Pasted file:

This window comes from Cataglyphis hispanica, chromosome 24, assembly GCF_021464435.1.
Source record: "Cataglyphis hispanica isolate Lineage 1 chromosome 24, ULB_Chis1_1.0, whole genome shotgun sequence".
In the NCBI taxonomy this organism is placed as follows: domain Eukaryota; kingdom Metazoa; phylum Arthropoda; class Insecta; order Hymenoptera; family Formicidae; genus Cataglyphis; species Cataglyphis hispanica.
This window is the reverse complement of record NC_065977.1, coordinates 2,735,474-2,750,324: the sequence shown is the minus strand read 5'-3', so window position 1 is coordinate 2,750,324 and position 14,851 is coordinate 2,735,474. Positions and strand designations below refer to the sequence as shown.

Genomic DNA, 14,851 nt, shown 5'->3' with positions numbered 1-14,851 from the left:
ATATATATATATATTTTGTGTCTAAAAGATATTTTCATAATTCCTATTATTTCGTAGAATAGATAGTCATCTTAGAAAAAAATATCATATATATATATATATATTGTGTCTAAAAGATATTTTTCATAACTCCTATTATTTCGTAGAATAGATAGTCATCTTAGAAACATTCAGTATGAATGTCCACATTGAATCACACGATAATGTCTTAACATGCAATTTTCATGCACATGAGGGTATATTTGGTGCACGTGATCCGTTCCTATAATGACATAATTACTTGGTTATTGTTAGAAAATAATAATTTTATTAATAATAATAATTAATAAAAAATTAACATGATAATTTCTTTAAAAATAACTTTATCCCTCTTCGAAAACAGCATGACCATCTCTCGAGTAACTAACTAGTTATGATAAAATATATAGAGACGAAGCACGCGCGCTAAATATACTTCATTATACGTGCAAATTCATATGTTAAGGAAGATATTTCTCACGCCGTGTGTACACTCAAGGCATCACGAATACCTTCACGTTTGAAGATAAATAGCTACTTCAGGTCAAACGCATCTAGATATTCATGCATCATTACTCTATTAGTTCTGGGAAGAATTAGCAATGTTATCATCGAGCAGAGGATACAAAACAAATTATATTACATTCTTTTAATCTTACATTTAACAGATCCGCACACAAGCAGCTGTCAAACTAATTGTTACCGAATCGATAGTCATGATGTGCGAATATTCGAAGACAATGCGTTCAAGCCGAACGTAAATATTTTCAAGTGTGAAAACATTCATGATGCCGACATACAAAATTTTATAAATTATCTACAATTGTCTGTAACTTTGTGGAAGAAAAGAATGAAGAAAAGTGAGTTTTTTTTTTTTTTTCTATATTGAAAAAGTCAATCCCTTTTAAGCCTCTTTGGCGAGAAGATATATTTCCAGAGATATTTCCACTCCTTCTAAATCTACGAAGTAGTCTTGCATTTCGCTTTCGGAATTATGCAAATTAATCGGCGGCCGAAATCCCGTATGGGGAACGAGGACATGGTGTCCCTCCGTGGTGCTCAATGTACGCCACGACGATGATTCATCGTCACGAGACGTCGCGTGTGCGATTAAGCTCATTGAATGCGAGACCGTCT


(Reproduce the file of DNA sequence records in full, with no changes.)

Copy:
This window comes from Cataglyphis hispanica, chromosome 24, assembly GCF_021464435.1.
Source record: "Cataglyphis hispanica isolate Lineage 1 chromosome 24, ULB_Chis1_1.0, whole genome shotgun sequence".
In the NCBI taxonomy this organism is placed as follows: domain Eukaryota; kingdom Metazoa; phylum Arthropoda; class Insecta; order Hymenoptera; family Formicidae; genus Cataglyphis; species Cataglyphis hispanica.
This window is the reverse complement of record NC_065977.1, coordinates 2,735,474-2,750,324: the sequence shown is the minus strand read 5'-3', so window position 1 is coordinate 2,750,324 and position 14,851 is coordinate 2,735,474. Positions and strand designations below refer to the sequence as shown.

Genomic DNA, 14,851 nt, shown 5'->3' with positions numbered 1-14,851 from the left:
ATATATATATATATTTTGTGTCTAAAAGATATTTTCATAATTCCTATTATTTCGTAGAATAGATAGTCATCTTAGAAAAAAATATCATATATATATATATATATTGTGTCTAAAAGATATTTTTCATAACTCCTATTATTTCGTAGAATAGATAGTCATCTTAGAAACATTCAGTATGAATGTCCACATTGAATCACACGATAATGTCTTAACATGCAATTTTCATGCACATGAGGGTATATTTGGTGCACGTGATCCGTTCCTATAATGACATAATTACTTGGTTATTGTTAGAAAATAATAATTTTATTAATAATAATAATTAATAAAAAATTAACATGATAATTTCTTTAAAAATAACTTTATCCCTCTTCGAAAACAGCATGACCATCTCTCGAGTAACTAACTAGTTATGATAAAATATATAGAGACGAAGCACGCGCGCTAAATATACTTCATTATACGTGCAAATTCATATGTTAAGGAAGATATTTCTCACGCCGTGTGTACACTCAAGGCATCACGAATACCTTCACGTTTGAAGATAAATAGCTACTTCAGGTCAAACGCATCTAGATATTCATGCATCATTACTCTATTAGTTCTGGGAAGAATTAGCAATGTTATCATCGAGCAGAGGATACAAAACAAATTATATTACATTCTTTTAATCTTACATTTAACAGATCCGCACACAAGCAGCTGTCAAACTAATTGTTACCGAATCGATAGTCATGATGTGCGAATATTCGAAGACAATGCGTTCAAGCCGAACGTAAATATTTTCAAGTGTGAAAACATTCATGATGCCGACATACAAAATTTTATAAATTATCTACAATTGTCTGTAACTTTGTGGAAGAAAAGAATGAAGAAAAGTGAGTTTTTTTTTTTTTTTCTATATTGAAAAAGTCAATCCCTTTTAAGCCTCTTTGGCGAGAAGATATATTTCCAGAGATATTTCCACTCCTTCTAAATCTACGAAGTAGTCTTGCATTTCGCTTTCGGAATTATGCAAATTAATCGGCGGCCGAAATCCCGTATGGGGAACGAGGACATGGTGTCCCTCCGTGGTGCTCAATGTACGCCACGACGATGATTCATCGTCACGAGACGTCGCGTGTGCGATTAAGCTCATTGAATGCGAGACCGTCT